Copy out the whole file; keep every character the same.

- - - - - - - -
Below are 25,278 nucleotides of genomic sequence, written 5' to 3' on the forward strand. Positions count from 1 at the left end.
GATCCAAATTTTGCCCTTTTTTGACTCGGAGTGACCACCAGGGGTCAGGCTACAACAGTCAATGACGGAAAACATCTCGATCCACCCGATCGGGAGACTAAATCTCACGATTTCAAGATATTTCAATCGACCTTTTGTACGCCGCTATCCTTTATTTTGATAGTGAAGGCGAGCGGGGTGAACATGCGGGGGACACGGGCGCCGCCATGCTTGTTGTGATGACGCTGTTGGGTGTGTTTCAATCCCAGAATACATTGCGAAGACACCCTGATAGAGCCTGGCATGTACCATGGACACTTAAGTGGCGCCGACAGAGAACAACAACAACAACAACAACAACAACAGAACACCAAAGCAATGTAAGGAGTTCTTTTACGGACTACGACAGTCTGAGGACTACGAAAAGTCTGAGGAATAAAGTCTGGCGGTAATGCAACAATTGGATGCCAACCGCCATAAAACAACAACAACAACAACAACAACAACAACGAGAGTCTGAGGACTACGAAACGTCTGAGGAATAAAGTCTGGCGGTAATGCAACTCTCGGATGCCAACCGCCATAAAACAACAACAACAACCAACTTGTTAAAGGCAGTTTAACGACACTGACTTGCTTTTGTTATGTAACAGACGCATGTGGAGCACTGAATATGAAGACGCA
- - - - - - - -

Below are 25,278 nucleotides of genomic sequence, written 5' to 3' on the forward strand. Positions count from 1 at the left end.
GATCCAAATTTTGCCCTTTTTTGACTCGGAGTGACCACCAGGGGTCAGGCTACAACAGTCAATGACGGAAAACATCTCGATCCACCCGATCGGGAGACTAAATCTCACGATTTCAAGATATTTCAATCGACCTTTTGTACGCCGCTATCCTTTATTTTGATAGTGAAGGCGAGCGGGGTGAACATGCGGGGGACACGGGCGCCGCCATGCTTGTTGTGATGACGCTGTTGGGTGTGTTTCAATCCCAGAATACATTGCGAAGACACCCTGATAGAGCCTGGCATGTACCATGGACACTTAAGTGGCGCCGACAGAGAACAACAACAACAACAACAACAACAACAGAACACCAAAGCAATGTAAGGAGTTCTTTTACGGACTACGACAGTCTGAGGACTACGAAAAGTCTGAGGAATAAAGTCTGGCGGTAATGCAACAATTGGATGCCAACCGCCATAAAACAACAACAACAACAACAACAACAACAACGAGAGTCTGAGGACTACGAAACGTCTGAGGAATAAAGTCTGGCGGTAATGCAACTCTCGGATGCCAACCGCCATAAAACAACAACAACAACCAACTTGTTAAAGGCAGTTTAACGACACTGACTTGCTTTTGTTATGTAACAGACGCATGTGGAGCACTGAATATGAAGACGCA